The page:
To rephrase José Figueroa-O'Farrill's comment above - a 7-dimensional simple exceptional Malcev algebra (which is a quotient of octonions under the commutator by 1-dimensional center). But, really, I find the question is formulated badly: just skew-commutativity is a very mild restriction to say something meaningful about an algebra in general, so it's almost the same as to ask for "famous" examples of a (nonassociative) algebra.
No, this is not true. I was able to construct counterexamples on computer, as finite-dimensional quotients of free algebras in respective "Engel varieties", but all they are large and cumbersome. Shorther examples can be found in the following paper by Koreshkov and Kharitonov, which, apparently, was published twice:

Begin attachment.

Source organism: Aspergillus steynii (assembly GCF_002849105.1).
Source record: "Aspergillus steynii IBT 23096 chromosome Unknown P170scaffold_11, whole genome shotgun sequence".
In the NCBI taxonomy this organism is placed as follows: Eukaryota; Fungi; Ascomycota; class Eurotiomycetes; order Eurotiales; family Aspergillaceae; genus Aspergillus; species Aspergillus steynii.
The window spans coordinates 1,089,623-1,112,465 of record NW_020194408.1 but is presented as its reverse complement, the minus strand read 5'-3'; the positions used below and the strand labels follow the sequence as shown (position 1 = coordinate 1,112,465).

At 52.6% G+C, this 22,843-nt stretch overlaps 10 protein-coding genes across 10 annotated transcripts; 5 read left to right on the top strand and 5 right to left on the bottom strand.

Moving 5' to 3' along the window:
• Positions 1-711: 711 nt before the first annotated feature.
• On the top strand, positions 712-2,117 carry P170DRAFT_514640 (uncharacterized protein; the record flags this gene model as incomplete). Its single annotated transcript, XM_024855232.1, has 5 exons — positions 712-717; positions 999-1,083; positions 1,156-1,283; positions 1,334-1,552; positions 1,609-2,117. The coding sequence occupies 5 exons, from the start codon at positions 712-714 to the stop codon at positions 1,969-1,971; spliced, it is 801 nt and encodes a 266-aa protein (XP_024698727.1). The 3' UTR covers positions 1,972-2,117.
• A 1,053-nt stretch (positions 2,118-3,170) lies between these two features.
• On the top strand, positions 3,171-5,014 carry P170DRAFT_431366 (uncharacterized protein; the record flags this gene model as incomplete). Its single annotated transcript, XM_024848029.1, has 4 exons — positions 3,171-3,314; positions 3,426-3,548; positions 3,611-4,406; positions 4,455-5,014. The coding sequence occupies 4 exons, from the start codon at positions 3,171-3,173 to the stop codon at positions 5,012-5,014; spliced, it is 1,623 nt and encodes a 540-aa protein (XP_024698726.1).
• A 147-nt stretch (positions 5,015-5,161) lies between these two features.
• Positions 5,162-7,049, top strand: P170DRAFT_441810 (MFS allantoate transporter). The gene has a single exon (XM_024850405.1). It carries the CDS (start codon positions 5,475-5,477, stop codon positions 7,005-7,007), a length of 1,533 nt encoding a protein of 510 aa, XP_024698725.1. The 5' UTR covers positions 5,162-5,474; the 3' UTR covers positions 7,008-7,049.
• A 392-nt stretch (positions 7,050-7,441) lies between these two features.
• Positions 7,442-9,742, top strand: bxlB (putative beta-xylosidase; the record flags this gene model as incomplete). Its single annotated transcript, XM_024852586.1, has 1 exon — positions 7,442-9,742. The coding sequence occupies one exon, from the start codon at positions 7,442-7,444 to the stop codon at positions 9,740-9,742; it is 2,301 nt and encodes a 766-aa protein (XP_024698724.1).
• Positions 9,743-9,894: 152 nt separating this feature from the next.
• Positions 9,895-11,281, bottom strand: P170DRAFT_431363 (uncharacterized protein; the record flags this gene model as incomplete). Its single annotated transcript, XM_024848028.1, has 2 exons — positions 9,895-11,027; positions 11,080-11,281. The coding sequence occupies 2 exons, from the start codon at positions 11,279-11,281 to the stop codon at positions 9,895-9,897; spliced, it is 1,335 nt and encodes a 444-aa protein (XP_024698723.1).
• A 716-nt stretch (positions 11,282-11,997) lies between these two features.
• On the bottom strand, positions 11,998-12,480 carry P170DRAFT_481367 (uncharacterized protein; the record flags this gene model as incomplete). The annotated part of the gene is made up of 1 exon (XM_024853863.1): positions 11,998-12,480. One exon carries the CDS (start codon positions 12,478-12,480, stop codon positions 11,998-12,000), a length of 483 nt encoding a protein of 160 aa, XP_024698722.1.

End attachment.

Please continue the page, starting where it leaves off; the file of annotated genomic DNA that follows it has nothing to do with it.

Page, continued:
About nilpotency of Engel algebras, Formal Power Series and Algebraic Combinatorics (ed. D. Krob et al.), Springer, 2000, 461-467; ZBL: 0983.17003 [available on google books and amazon]
Nilpotency of the Engel algebras, Russ. Math. (Izv. VUZ) 45 (2001), No. 11, 15-18; ZBL: 1103.17300
They prove also that this is true for algebras of dimension $\le 4$. It is also easy to see (and is recorded, for example, in: V.T. Filippov, Binary Lie algebras satisfying the third Engel condition, Siber. Math. J. 49 (2008), N4, 744-748; DOI: 10.1007/s11202-008-0071-3) that the second Engel condition implies nilpotency of degree $4$.
On the other hand, Engel(-like) theorems were established for many particular ("famous"?) classes of anticommutative algebras considered in the literature: binary-Lie, Malcev, and some other generalizations of Lie algebras, and it is an open question, as far as I know, for Sagle algebras.